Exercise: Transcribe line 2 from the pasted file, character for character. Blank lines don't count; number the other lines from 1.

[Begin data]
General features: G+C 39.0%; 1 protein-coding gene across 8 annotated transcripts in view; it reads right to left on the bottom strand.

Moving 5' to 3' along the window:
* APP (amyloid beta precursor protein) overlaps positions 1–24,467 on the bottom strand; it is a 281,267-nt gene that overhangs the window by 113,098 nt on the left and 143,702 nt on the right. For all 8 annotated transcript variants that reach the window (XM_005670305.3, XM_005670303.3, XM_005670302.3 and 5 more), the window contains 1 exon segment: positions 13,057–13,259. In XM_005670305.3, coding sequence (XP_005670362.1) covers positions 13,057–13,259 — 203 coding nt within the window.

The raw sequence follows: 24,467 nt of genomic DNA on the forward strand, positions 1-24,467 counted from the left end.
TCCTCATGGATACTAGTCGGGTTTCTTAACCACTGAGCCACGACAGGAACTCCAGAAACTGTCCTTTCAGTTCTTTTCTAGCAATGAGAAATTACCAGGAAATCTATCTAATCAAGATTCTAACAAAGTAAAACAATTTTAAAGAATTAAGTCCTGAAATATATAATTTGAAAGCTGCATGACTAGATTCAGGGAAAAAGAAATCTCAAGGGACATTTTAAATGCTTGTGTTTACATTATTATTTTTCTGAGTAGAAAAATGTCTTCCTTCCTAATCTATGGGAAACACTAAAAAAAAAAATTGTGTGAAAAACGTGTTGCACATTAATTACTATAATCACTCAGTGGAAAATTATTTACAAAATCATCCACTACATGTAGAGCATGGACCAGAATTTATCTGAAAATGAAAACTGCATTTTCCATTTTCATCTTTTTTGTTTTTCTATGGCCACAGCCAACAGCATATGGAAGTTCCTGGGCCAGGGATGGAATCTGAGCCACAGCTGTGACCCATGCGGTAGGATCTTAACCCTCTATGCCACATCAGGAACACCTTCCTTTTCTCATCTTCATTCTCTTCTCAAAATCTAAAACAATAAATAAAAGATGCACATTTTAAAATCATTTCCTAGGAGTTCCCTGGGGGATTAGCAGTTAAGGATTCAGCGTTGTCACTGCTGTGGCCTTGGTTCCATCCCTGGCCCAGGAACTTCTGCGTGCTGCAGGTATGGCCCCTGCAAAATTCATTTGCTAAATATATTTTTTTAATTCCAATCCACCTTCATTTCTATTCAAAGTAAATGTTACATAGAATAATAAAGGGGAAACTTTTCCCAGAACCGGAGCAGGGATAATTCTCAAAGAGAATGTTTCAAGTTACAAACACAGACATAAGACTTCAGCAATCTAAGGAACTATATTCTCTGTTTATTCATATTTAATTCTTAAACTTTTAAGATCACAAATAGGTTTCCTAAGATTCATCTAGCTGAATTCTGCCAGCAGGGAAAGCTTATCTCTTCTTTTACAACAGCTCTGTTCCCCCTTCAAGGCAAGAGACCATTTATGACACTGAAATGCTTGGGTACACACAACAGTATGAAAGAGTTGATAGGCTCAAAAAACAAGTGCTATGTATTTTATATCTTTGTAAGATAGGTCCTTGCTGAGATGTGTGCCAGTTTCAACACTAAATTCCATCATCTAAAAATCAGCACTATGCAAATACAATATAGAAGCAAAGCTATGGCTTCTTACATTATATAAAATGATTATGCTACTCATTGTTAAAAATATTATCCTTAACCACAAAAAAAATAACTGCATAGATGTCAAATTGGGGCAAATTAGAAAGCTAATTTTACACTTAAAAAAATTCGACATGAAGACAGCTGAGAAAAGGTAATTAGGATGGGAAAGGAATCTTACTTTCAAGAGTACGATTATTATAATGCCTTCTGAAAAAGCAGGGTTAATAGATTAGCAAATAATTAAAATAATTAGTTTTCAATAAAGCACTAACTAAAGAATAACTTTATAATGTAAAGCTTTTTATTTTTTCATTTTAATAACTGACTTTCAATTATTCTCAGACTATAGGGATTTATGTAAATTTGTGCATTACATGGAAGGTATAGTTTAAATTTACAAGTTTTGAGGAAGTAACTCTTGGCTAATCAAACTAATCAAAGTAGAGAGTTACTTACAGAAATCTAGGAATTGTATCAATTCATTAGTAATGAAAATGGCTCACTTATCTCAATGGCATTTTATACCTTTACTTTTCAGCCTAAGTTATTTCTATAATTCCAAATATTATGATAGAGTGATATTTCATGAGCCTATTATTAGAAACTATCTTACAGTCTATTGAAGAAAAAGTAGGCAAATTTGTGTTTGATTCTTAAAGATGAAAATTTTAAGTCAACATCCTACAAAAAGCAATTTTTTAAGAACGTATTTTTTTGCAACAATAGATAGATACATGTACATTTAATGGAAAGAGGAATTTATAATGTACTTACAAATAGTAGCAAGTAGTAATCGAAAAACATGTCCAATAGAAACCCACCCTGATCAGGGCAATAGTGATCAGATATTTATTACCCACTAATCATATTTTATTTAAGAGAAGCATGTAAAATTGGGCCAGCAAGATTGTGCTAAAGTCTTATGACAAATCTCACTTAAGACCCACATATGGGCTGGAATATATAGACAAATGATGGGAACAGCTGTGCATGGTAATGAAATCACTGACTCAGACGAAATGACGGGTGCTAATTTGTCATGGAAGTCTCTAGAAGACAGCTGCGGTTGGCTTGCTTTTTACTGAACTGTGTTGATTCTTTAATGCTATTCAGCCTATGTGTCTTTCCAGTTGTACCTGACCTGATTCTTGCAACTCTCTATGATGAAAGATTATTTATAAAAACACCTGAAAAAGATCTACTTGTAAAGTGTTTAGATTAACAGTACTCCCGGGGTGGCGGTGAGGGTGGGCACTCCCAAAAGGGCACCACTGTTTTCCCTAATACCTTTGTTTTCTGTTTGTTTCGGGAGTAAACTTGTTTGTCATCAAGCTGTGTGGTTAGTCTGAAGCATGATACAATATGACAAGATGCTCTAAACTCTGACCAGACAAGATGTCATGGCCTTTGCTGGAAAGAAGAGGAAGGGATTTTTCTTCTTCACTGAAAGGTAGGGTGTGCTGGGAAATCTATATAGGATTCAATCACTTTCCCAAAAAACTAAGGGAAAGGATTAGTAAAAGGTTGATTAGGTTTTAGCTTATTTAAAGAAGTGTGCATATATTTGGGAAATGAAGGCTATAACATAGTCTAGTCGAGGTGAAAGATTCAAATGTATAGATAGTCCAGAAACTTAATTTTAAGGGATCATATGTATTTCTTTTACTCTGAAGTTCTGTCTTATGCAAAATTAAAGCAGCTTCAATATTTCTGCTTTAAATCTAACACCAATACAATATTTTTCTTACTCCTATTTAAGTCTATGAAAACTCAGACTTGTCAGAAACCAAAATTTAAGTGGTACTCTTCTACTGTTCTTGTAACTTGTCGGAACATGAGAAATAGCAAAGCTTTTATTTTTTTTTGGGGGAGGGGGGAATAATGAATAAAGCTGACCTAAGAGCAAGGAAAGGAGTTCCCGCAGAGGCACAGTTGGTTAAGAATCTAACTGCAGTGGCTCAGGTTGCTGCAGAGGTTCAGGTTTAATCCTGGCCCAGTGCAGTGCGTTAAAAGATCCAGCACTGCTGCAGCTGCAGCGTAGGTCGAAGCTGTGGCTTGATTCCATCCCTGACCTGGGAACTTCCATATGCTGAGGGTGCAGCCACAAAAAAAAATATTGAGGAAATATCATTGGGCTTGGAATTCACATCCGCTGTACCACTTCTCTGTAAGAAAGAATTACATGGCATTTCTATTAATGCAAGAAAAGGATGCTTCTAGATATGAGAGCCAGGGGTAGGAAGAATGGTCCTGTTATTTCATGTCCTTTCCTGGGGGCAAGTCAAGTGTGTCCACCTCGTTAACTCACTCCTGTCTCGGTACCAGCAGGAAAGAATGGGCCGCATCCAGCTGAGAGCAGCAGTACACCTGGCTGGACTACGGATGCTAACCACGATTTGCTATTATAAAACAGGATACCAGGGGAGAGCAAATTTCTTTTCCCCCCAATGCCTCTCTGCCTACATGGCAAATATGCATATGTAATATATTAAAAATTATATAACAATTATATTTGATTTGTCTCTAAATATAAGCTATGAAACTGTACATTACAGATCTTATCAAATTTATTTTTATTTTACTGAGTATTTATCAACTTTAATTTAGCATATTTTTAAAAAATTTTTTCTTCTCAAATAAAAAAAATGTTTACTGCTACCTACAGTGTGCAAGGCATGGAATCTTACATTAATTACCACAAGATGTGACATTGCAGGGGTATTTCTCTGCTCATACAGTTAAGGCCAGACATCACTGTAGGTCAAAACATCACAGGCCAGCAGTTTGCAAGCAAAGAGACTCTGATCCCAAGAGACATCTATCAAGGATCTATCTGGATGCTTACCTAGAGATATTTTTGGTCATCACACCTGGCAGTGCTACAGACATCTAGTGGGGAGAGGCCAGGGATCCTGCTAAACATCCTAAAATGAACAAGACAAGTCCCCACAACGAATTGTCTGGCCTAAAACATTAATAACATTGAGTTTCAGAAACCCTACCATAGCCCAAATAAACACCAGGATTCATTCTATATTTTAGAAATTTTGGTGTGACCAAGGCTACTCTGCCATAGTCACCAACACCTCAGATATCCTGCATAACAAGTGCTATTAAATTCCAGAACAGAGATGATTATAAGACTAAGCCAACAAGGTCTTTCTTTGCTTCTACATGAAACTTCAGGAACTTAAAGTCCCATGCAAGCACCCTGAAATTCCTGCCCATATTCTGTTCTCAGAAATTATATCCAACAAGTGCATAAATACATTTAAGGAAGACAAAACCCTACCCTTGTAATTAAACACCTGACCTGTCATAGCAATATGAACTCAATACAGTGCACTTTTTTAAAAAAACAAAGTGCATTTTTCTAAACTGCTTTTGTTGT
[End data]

Moving 5' to 3' along the window: